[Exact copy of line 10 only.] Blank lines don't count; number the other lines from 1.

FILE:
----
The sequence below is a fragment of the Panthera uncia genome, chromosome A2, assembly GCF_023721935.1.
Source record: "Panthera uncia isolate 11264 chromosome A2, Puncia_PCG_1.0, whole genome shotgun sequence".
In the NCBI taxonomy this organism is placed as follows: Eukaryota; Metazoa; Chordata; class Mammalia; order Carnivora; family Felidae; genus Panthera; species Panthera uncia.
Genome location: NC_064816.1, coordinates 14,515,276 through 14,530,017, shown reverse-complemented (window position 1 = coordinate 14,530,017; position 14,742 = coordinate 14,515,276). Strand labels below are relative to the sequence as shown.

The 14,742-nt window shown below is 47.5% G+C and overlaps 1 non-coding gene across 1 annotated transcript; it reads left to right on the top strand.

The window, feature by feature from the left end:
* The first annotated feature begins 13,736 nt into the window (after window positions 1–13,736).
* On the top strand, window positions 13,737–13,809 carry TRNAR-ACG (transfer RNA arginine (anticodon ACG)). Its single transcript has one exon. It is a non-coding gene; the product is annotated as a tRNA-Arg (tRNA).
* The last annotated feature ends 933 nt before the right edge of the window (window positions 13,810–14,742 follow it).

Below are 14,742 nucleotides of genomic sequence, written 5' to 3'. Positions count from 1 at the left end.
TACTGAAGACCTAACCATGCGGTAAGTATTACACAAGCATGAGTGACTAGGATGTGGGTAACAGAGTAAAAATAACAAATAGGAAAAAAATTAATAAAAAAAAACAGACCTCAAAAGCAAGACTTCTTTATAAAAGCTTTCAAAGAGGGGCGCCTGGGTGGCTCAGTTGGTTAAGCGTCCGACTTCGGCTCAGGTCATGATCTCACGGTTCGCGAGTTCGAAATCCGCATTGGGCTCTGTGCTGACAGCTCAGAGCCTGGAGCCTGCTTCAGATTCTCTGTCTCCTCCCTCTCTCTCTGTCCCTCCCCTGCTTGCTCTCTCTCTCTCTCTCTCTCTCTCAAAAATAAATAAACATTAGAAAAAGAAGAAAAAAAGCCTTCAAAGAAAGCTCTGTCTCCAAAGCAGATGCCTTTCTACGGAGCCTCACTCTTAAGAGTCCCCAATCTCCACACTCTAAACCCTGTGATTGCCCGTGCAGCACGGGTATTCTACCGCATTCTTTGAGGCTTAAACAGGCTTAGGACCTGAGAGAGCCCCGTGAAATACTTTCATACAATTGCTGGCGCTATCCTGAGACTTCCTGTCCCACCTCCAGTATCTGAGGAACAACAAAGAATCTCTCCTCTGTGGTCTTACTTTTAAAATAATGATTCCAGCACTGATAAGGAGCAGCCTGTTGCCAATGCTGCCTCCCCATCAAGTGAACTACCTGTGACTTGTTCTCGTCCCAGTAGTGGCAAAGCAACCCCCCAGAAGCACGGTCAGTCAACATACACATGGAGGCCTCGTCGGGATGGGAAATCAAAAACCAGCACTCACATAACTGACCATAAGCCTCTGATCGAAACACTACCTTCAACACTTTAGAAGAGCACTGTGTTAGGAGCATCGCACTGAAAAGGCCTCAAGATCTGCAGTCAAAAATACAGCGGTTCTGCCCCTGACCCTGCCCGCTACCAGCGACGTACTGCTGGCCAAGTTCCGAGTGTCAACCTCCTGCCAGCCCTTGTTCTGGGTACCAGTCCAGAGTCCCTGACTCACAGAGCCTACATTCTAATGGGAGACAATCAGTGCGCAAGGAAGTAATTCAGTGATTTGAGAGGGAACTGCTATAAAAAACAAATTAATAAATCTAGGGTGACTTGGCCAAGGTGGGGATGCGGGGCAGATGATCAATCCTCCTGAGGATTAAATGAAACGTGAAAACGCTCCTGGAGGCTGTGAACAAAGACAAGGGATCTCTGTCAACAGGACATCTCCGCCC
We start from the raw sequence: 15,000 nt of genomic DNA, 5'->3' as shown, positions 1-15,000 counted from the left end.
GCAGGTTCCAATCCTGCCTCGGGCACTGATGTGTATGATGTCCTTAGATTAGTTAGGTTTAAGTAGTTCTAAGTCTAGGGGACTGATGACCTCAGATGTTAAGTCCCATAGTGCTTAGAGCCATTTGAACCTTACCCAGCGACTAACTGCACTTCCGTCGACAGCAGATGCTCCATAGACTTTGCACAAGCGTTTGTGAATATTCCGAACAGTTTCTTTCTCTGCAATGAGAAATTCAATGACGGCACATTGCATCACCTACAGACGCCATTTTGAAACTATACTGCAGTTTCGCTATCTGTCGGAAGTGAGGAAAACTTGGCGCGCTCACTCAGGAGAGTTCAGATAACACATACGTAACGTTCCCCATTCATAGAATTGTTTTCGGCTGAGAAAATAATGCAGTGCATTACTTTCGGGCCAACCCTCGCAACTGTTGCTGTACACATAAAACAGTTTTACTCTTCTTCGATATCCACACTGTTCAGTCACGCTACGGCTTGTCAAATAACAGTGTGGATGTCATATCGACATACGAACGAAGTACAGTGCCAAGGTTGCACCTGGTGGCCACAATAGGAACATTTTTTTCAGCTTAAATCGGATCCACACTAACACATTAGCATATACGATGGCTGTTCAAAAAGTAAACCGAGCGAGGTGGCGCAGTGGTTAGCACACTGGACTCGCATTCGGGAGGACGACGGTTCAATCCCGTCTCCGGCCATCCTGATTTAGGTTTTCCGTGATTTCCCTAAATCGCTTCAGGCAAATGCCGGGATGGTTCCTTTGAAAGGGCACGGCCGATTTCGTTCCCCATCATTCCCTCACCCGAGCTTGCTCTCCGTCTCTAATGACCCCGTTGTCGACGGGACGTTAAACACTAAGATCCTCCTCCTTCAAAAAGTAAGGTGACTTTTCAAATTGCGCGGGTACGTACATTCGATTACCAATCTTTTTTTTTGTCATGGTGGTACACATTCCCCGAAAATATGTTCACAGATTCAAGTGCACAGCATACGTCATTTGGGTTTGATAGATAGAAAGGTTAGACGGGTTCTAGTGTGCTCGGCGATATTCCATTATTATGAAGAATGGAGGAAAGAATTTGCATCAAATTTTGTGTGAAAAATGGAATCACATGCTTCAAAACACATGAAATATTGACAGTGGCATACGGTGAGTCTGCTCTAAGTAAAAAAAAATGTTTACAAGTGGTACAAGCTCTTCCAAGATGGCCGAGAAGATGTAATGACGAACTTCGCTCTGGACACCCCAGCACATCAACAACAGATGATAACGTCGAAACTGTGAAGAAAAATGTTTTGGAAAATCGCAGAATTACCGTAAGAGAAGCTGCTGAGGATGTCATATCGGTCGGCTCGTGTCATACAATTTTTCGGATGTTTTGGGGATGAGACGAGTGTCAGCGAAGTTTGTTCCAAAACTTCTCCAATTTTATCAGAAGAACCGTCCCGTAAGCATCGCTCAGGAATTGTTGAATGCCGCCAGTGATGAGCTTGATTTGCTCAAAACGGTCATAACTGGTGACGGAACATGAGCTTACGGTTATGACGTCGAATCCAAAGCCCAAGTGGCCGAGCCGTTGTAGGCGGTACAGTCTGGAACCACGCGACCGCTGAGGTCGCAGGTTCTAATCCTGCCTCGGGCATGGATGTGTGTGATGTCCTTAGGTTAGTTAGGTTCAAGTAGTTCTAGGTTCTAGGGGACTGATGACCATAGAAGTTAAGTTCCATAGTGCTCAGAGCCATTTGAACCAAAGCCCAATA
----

Below are 14,742 nucleotides of genomic sequence, written 5' to 3'. Positions count from 1 at the left end.